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Up-to-the minute updates and insights from the Red Wings locker room at home and on the road. By Chuck Pleiness of The Macomb Daily.

Friday, September 7, 2007

Mursak strives for perfection

TRAVERSE CITY -- Jim Nill likes the way that Jan Mursak adjusts the knot in his tie.

When the Detroit Red Wings' assistant general manager went to scout the 19-year-old prospect, Nill saw the skating ability, the stick-handling, the hockey sense. What stood out in Nill's mind, however, was the precision with which Mursak worked on his tie, adjusting and caressing it until the teen-ager had the knot just so.

"He's a perfectionist," said Nill. "It's his personality and his work ethic. That's how he is on the ice and off the ice."

The perfectionist came very close to putting in a perfect season last year. Drafted late -- the sixth round in 2006 -- and coming out of a country -- Slovenia -- that is second-tier among the world's hockey powers, Mursak had a good training camp last fall and then lit up the Ontario Hockey League.

Despite adjusting to playing and living outside of Europe for the first time in his life, Mursak tallied at least one point in each of his first 22 OHL games with the Saginaw Spirit against the best junior-age competition in North America. That streak set a Saginaw franchise record.

By Christmas, Mursak was among the top 10 OHL scorers. The 182nd overall draft pick was looking like the perfect late-round selection.

"Certainly, he was a real pleasant surprise," said Detroit general manager Ken Holland. "What he did for us last year is show us he's a legitimate prospect. He's stronger. He can skate. He can handle the puck. He can think."

Mursak is back in Traverse City this weekend for his second training camp with the Red Wings. He'll stay here for the team's main camp that begins Sept. 14.

Mursak finished last season as the Spirit's leading scorer with 80 points, including 27 goals, in 62 OHL games. He also skated for Slovenia in the second-tier World Junior championships.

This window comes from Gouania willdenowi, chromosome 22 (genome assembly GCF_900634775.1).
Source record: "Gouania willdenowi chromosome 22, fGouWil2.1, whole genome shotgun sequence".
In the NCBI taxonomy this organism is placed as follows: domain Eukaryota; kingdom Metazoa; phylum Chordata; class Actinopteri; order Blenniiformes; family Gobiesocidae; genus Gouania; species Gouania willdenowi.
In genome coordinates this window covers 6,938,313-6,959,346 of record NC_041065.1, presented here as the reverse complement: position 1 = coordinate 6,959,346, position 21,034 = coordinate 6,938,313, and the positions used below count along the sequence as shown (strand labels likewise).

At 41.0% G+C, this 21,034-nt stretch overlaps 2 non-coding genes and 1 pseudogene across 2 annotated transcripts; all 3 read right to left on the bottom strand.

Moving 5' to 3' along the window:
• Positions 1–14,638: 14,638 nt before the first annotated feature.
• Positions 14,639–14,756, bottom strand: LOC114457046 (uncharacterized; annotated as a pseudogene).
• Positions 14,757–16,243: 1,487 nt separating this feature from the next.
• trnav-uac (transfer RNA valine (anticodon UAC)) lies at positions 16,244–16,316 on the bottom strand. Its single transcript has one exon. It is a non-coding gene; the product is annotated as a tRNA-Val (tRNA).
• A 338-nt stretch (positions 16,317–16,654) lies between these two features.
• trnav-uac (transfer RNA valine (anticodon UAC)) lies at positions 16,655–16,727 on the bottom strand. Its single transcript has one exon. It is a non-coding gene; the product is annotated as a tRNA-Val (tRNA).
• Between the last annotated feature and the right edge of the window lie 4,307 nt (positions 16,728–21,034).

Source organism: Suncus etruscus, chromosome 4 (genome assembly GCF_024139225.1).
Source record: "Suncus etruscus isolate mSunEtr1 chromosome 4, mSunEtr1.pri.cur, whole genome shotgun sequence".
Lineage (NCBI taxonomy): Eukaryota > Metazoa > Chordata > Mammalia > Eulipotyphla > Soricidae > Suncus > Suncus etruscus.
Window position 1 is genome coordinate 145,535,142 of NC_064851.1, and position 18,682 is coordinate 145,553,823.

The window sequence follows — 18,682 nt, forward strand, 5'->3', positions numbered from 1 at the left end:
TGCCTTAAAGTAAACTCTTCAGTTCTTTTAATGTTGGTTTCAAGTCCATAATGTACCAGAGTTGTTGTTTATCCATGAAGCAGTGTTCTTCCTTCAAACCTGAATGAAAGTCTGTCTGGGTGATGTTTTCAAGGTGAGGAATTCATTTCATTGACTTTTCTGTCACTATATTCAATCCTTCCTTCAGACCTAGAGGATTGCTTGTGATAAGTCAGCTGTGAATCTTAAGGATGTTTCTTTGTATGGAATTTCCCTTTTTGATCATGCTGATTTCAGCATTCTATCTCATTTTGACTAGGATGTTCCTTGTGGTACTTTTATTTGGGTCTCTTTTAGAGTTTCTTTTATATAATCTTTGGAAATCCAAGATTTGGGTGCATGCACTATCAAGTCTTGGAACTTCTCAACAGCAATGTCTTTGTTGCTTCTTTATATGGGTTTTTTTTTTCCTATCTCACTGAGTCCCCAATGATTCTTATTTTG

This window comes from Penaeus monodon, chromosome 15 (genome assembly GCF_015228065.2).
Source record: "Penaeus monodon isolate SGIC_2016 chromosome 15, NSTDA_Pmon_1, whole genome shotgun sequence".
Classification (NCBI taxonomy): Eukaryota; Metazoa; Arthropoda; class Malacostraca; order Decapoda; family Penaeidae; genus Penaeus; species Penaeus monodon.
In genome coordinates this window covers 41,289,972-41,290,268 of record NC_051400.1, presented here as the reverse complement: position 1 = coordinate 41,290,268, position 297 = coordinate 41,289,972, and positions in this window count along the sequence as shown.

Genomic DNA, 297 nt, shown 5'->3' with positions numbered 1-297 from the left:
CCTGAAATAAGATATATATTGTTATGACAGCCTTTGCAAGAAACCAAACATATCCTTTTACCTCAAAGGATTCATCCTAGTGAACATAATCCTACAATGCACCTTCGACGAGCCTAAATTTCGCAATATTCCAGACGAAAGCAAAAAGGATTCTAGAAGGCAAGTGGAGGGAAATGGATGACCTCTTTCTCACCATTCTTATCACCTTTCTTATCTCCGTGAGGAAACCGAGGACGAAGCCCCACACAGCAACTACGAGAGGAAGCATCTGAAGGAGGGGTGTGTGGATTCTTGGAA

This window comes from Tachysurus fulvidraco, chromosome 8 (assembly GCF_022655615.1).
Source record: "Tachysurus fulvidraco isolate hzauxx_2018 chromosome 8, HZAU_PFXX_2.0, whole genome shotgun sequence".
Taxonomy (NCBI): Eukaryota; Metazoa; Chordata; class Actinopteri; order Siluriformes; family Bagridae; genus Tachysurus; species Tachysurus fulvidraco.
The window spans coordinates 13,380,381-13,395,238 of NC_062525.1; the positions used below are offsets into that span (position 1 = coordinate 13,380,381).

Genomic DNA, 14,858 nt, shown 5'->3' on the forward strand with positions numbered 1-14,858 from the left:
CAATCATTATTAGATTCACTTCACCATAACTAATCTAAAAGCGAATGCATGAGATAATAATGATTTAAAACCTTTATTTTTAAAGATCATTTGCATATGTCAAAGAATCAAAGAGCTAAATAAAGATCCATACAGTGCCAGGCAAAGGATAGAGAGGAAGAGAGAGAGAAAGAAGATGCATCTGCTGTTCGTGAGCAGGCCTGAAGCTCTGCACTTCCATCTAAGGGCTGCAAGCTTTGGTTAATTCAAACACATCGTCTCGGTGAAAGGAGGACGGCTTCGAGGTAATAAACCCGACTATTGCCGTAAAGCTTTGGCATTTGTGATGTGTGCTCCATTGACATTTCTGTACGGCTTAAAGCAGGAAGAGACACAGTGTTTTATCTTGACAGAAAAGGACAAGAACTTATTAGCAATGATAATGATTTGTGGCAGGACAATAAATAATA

It was while playing in an under-18 international tournament against countries like Belarus and Austria that Mursak got his break. Noticed by an Austrian agent, Mursak was given the opportunity to play hockey in either Sweden or the Czech Republic. He chose the latter because it was closer to home.

"I learned Czech in one year," said Mursak, who is now fluent in English as well. "There's some good players in Slovenia. But there are only six or seven rinks (in the entire country). It's very hard for hockey. Everything is about soccer. All the money goes to soccer. It's getting better, but it's really hard. No scouts, no agents, no one there to see you."

Because he played in a hockey power like the Czech Republic as an 18-year-old, Mursak was seen by scouts and eventually drafted by the Red Wings.

That led Mursak to playing in Saginaw as a junior, learning more about playing on the small North American ice surfaces, picking up the English language and finishing his final year of high school at Saginaw Nouvel Catholic. He also set up his own web site (

A long-shot to stick with the Red Wings this season, Mursak is likely bound for Saginaw once his stay in Traverse City ends. The Red Wings' management is high on Mursak's skill, hockey sense and competitiveness. They also like that he added 20 pounds since last fall's training camp.

"He's a guy that you call in the office when he's 165 pounds and you show him what Kris Draper and Henrik Zetterberg can do with their strength," said Holland, "and he goes to the gym and he gets physically stronger. He's improving. Some kids are slow learners … They've had success and they think they're going to get by on their skill. He's not like that. He knows that he needs to get stronger to have a chance as an NHL player."

It's a detail in the development of a hockey player that can't be overlooked. But details don't intimidate perfectionists.

"I really like to have things in line," said Mursak. "I hate to have my room messy. I put all my things where they need to be. I think I learned this from my parents. Working out takes working on a lot of little things. I don't mind that."


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